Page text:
Hedge Fund Trends

The hedge fund sector remains dynamic, adapting continuously to market shifts and investor demands. Lately, there’s been a discernible trend towards diversification in investment strategies. Hedge funds are progressively delving into alternative assets and novel methodologies, moving beyond conventional markets.

BH Digital Cryptocurrency Fund Thrives, Outshining Firm’s Macro Trading Losses

In the first three months of the year, BH Digital, the cryptocurrency fund of Brevan Howard Asset Management, has shown an incredibly good performance, soaring by 34.5% by January, and in March 2022 has nearly reached the figure of 51%. This great performance is in contrast with the firm’s losses in its macro trades during the same period.

The high increase in BH Digital prosperity is related to the hike in cryptocurrency values, Bitcoin being an exception here, whereby its value has risen by almost fifty percent since the close of Q1 2022 to Q1 2024. The fund’s investment strategy includes liquid cryptocurrencies, relative-value opportunities, and venture capital in the cryptocurrency space. Last year, the fund gained 44%, rebounding from losses in 2022.

Last year, the fund gained 44%, rebounding from losses in 2022. However, Brevan Howard’s macro trades weren’t as profitable in 2024. Despite reducing losses last month, primarily due to incorrect interest rate bets made earlier in the year, the firm’s flagship $12 billion Master Fund remains down approximately 2% year-to-date. This performance contrasts with the 6% gain seen in the Bloomberg Macro Hedge Fund Index.

This information is based on the article analyzed and reported by ThePlatform’s analyst team: https://www.hedgeweek.com/brevan-howards-crypto-fund-up-35-in-q1/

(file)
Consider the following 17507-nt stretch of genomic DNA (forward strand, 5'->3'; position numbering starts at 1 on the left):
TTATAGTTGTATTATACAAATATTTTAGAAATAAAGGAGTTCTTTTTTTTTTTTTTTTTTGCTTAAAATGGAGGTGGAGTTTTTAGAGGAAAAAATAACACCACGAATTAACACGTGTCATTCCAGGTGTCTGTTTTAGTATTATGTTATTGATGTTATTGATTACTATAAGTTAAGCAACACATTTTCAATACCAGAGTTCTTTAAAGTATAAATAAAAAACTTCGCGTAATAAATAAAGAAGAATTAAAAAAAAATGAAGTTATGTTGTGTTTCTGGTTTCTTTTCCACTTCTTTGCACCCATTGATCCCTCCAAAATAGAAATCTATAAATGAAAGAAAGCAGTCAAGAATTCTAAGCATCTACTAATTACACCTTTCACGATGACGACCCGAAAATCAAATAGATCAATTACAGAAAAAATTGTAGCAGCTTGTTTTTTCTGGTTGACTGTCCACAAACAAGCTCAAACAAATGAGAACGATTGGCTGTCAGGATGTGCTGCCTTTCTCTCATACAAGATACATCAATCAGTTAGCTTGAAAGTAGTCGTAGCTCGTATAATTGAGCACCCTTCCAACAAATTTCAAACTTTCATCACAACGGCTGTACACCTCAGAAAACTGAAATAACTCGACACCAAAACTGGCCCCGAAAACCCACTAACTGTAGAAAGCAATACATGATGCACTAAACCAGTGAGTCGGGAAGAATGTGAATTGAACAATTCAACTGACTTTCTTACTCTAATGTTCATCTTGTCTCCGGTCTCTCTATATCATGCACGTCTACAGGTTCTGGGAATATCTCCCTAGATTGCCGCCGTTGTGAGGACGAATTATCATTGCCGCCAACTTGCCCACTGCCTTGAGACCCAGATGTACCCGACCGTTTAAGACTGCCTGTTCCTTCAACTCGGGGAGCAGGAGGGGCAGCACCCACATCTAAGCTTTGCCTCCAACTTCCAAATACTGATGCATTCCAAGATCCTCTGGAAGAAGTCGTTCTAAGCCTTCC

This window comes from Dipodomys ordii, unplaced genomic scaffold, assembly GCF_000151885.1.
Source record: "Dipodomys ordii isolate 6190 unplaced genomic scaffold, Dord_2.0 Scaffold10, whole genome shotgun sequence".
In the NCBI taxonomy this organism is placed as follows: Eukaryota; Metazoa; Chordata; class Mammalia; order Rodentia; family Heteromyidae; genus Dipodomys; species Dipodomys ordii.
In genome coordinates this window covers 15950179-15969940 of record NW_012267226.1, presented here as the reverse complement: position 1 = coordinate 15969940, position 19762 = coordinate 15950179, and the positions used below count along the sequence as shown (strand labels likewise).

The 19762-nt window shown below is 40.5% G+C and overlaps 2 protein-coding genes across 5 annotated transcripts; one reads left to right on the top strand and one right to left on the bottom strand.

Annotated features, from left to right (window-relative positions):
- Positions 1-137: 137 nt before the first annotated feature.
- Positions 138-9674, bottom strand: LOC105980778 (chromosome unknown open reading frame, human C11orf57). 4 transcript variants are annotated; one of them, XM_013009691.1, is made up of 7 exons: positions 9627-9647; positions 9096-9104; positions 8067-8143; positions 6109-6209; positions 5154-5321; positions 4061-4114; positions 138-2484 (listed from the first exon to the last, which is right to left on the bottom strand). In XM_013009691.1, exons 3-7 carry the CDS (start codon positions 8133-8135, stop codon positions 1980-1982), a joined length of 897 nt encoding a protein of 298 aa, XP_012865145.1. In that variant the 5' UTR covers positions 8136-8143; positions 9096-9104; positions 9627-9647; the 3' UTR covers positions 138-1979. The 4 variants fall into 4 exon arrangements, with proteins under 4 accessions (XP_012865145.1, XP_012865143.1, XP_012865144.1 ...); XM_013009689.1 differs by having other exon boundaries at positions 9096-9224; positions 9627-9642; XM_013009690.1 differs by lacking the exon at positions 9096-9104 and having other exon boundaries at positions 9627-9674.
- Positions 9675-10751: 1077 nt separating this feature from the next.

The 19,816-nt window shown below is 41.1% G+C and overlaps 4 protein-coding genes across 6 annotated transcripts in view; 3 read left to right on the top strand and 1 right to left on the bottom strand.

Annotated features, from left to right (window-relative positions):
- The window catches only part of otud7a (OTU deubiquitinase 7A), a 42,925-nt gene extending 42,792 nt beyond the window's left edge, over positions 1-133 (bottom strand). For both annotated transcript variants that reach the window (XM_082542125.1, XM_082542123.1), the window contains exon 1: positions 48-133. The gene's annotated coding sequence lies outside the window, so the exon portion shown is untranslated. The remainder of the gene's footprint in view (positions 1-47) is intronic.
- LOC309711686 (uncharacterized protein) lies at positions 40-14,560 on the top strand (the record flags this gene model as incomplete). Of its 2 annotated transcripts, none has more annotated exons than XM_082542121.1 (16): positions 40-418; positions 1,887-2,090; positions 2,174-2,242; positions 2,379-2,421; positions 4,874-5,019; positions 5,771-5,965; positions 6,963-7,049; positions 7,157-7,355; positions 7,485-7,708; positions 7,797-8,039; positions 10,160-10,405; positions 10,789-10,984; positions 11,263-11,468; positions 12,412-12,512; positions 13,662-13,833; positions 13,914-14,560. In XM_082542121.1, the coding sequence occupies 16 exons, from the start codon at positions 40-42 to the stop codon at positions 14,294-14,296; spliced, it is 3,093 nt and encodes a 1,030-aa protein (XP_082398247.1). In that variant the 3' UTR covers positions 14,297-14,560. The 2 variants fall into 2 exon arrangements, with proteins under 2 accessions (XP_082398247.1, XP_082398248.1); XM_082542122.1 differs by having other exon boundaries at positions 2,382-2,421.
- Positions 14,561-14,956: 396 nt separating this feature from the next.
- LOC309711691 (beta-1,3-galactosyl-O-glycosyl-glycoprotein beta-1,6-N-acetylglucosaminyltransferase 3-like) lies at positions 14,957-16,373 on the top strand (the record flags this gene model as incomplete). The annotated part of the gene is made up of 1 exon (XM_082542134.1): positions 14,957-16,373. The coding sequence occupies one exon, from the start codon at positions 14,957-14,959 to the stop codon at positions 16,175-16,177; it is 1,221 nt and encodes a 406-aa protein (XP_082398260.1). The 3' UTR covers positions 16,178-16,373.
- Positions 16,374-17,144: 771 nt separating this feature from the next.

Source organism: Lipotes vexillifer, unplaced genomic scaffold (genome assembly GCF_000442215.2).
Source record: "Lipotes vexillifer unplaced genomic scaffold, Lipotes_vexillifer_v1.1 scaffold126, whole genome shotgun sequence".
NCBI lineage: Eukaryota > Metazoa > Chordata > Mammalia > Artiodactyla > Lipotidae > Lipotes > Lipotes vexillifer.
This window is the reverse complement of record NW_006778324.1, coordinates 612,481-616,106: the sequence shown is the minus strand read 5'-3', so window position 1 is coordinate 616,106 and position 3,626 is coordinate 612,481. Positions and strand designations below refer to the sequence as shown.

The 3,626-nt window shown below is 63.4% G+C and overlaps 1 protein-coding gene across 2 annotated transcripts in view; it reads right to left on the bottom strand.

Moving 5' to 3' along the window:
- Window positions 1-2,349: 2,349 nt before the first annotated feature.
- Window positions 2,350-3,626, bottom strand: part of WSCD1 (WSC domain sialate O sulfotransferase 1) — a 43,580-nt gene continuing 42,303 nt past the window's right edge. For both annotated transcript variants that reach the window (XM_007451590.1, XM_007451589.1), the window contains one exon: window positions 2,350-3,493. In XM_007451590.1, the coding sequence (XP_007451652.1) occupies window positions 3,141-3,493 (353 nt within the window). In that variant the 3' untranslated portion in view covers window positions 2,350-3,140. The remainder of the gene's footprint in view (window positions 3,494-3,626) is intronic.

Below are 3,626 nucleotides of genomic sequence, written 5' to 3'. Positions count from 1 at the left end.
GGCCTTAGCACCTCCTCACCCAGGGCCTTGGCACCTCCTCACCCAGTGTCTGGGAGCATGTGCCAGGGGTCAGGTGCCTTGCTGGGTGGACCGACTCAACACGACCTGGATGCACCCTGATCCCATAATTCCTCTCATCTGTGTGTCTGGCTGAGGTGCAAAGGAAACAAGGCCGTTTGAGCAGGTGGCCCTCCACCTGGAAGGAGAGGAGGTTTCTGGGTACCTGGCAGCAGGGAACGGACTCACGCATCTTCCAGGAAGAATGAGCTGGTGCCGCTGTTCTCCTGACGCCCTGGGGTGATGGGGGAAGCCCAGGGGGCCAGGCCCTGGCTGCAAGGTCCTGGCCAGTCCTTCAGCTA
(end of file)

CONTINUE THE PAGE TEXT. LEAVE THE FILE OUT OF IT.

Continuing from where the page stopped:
L1 Capital’s Catalyst Fund: Activism Driving Double Returns in Australian Market

One of Australia’s leading activist hedge funds, L1 Capital’s Catalyst Fund, overseen by former Macquarie Group Ltd. investment banker James Hawkins, has been achieving returns nearly double that of the country’s benchmark stock index since its inception in 2021. With a focus on around ten stocks, totaling A$1.7 billion ($1.1 billion), the fund seeks to drive changes within the companies it invests in, including boardroom restructuring and dividend increases. In a market where activism hasn’t traditionally been prominent, L1 Capital’s emphasis on activism is proving fruitful, drawing interest from various stakeholders, including billionaire founders and pension funds. According to Hawkins, activism in Australia has evolved from being stigmatized to being accepted and now valued.

The Catalyst Fund has significantly owned and controlled the ultimate success of such big-stakes for example urging the break-up of Santos Ltd., the Australian gas producer which materialized discussions of a merger with Woodside Energy Group Ltd.

Another notable success was identifying hidden value in New Zealand gas station operator Z Energy’s refinery operations before its acquisition by Ampol Ltd.

Besides takeovers, the Catalyst Fund additionally concentrates on other change avenues, namely board member replacement, expense reduction, and increased dividend payouts.

Since its beginning, in July 2021, the fund has delivered a 42% return, outperforming the S&P/ASX 200 Index, which returned 22% over the same period. The fund charges a management fee of 1.28% per annum and a performance fee of 20.5% over the benchmark.

This information is based on the article analyzed and reported by ThePlatform’s analysts team: https://www.bloomberg.com/news/articles/2024-04-11/ex-macquarie-banker-s-activist-hedge-fund-strategy-soars-42